Roger Stone prosecutors quit case as DOJ cuts Trump ally's recommended prison sentence

Key Points
  • Four federal prosecutors in the criminal case against Republican operative Roger Stone dramatically quit the case Tuesday.
  • The moves came shortly after the Department of Justice said it will force prosecutors to cut their recommendation that Stone, a longtime ally of President Donald Trump, serve as long as nine years in prison.
  • It is highly unusual for the Justice Department to reverse a sentencing recommendation after it has been made by prosecutors in a U.S. Attorney's office.
Former advisor to U.S. President Donald Trump, Roger Stone, leaves the E. Barrett Prettyman United States Courthouse after being found guilty of obstructing a congressional investigation into Russia’s interference in the 2016 election on November 15, 2019 in Washington, DC.
Win McNamee | Getty Images

Four federal prosecutors dramatically quit the criminal case against Republican operative Roger Stone as the Department of Justice reduced their recommendation that a judge sentence the longtime ally of President Donald Trump to up to nine years in prison.

In a revised sentencing memo filed Tuesday, Timothy Shea, U.S. Attorney for Washington, D.C., said Stone deserves to be sentenced to "far less" time in prison than what the four prosecutors, who worked under Shea, proposed Monday.

Jonathan Kravis, who delivered the closing argument at Stone's trial last fall, resigned as an assistant U.S. Attorney, according to a court filing in Washington federal court.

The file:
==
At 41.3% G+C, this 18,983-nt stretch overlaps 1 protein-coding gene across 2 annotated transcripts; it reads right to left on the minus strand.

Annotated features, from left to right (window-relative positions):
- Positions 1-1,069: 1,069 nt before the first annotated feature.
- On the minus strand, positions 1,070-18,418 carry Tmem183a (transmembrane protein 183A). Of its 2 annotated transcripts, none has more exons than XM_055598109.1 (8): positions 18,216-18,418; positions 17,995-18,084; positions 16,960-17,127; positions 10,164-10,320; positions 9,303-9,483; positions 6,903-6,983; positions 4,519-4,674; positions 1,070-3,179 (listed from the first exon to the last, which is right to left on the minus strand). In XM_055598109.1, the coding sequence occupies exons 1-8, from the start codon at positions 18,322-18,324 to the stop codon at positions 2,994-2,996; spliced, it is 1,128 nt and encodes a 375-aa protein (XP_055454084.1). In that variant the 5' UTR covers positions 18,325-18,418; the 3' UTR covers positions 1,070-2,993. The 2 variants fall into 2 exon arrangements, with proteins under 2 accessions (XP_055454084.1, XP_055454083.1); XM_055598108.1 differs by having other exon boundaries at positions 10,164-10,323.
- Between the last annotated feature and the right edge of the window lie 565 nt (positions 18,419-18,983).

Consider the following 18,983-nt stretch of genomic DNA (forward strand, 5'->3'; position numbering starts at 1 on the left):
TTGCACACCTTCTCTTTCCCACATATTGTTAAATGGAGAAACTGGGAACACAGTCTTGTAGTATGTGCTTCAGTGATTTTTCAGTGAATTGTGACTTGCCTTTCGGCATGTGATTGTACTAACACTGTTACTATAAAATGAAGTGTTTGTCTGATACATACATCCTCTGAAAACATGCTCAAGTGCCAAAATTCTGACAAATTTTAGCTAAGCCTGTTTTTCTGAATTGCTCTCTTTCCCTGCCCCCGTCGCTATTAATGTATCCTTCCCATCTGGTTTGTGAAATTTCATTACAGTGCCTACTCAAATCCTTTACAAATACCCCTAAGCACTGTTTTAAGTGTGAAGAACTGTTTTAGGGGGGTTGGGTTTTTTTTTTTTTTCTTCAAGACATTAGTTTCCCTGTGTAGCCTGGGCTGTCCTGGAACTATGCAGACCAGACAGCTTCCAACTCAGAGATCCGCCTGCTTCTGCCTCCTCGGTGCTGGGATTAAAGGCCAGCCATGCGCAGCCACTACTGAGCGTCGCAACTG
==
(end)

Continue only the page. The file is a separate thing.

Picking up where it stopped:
Kravis, who did not give a reason in the filing, will no longer work as a prosecutor for the federal government.

The other three prosecutors, Aaron Zelinsky, Adam Jed and Michael Marando, also withdrew from Stone's case, according to their own separate filings, which did not explain their decision.

But those three all will continue working for the federal government.

The four prosecutors all signed the controversial sentencing recommendation for Stone on Monday that quickly came under attack both from the Justice Department and from Trump for being too harsh.

Those prosecutors told Judge Amy Berman Jackson in that filing that Stone should get a prison term of between seven and nine years when he is sentenced Feb. 20 for crimes related to lying to Congress about his contacts with WikiLeaks during the 2016 presidential election and his efforts to get an associate, comedian Randy Credico, to cover for his lies.

Prosecutors said their proposed sentence mirrors the sentence suggested federal sentencing guidelines, which are calculated according to a formula that takes into account the severity of the crime, the type of conduct involved, and a defendant's prior criminal history.

This courtroom sketch shows former campaign adviser for President Donald Trump, Roger Stone talking from the witness stand as prosecution attorney Jonathan Kravis, standing left, Stone's attorney Bruce Rogow, third from right, and Judge Amy Berman Jackson listen, during a court hearing at the U.S. District Courthouse in Washington, Thursday, Feb. 21, 2019.
Dana Verkouteren | AP

Justice Department officials objected to that stiff recommended sentence for the 67-year-old Stone immediately after it became public.

Trump early Tuesday morning blasted the first recommended sentence for Stone.

Trump called the proposed prison term "disgraceful," and also tweeted that "this is a horrible and very unfair situation."


It is highly unusual for the Justice Department to reverse a sentencing recommendation after it has been made by prosecutors in a U.S. Attorney's office.

Typically, local U.S. Attorney's offices — which are subordinate to the Justice Department — make their own decisions about sentencing recommendations to judges.